As a product manager, you could be asked to visit customers to help close a sales deal or to trouble shoot a customer problem along with a technical support person. None of these visits can be considered as part of your effort to listen to the voice of the customer. This is because in either of these cases, you role is to overcome the customer’s objections to close the deal or to find workarounds to the problem faced by the customer. In both of these cases, you are not listening to the unmet need of the customer, you are trying to sell or get your product to work. You are the one who is doing the talking.
When you visit customers to listen to their voice, you should be listening and not talking. Human beings cannot do both of this at the same time (sales people may think otherwise !). When you are visiting customers to listen to them, your role is that of an explorer. You have to keep your eyes and ears open. Customers do not always tell you the whole story, not because they are withholding information, but in many cases sometimes they themselves do not recognize the pain points they have. It is up to you as an explorer, to ask the right questions and to get the customer to tell you their real problems (not solutions) that if solved would create a product differentiation for your product.
Whenever you start talking to users whether it is face-to-face or over the phone, first of all make them feel at ease. Users tend to be a) skeptical whether vendors trying to sell them something int the guise of a conversation and b) fearful of exposing their ignorance of the product you are talking to them about (you hear them say”may be I am doing something wrong” or “I am sure I am doing something it was not designed to do” and so on).
To make users feel at ease, do the following things at the start of the conversation
1) Tell them that you are not a sales person (ie. if you are not) and that you are not trying to sell them anything. You are trying to get their honest feedback about your products so that you can make it work better for them.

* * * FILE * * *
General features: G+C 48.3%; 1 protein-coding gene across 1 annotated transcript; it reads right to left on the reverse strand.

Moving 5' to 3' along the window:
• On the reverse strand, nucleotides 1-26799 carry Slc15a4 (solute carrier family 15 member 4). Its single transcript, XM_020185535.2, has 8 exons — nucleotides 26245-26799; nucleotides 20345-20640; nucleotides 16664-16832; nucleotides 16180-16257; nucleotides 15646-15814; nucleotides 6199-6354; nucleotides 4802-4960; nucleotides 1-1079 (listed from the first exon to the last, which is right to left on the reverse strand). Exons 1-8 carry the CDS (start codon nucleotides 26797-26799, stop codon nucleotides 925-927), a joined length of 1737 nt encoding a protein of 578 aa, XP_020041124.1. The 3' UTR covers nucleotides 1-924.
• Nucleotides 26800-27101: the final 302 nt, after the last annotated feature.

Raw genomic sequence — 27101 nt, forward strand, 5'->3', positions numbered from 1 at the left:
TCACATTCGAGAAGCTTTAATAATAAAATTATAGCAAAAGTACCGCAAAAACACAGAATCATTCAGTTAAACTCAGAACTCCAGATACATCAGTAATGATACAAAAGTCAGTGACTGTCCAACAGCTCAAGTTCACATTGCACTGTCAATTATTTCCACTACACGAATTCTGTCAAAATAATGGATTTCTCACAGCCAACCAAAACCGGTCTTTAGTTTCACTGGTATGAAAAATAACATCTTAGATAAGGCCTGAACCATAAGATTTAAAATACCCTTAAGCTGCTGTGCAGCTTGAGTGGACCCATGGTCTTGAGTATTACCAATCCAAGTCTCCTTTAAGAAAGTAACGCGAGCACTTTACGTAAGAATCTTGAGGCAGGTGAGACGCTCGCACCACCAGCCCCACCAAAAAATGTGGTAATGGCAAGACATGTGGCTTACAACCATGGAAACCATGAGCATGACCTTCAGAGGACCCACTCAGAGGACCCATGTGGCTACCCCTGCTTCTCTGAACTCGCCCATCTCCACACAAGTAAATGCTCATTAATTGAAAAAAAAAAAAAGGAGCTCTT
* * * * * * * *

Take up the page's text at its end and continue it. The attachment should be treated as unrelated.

2) Tell them that you want to hear both the good and the bad news about the product. Hence, tell the customer not to sugar coat anything. You are not here to defend anything about your product but to make sure that you get honest feedback from them about your product. However, make sure that if the customer blames your company for some issue that is not under your control, do not ratify (you are hearing only one side of the issue), but acknowledge that you have noted down the issue and you will make sure it is brought to the attention of the right people in your company who can resolve the issue to the customer’s satisfaction.
3) Once the stage is set, start with some softball questions. Not everyone likes to talk especially about your product. So ask them to talk about what they know best – their business and their products. This prevents them from starting the discussion with a laundry list of enhancements, but at a much higher level. After all they are ONLY using their product to get better at their business. Hence this helps you to understand their business processes, how your product fits into their processes and then allows you to slowly move the conversation towards pain points, unmet needs and then gradually bringing the focus to your products.
I have used this technique over the last several years and I have found that it works very well to build the rapport with the customer.
I have been working with customers for the last 11 years in determining their unmet needs and then creating products/solutions to solve those unmet needs. Over these years, I have learnt a lot about how to do these customer interactions while I have made several mistakes. I have decided to share these tips via my blog by writing on one tip per day over the next several days.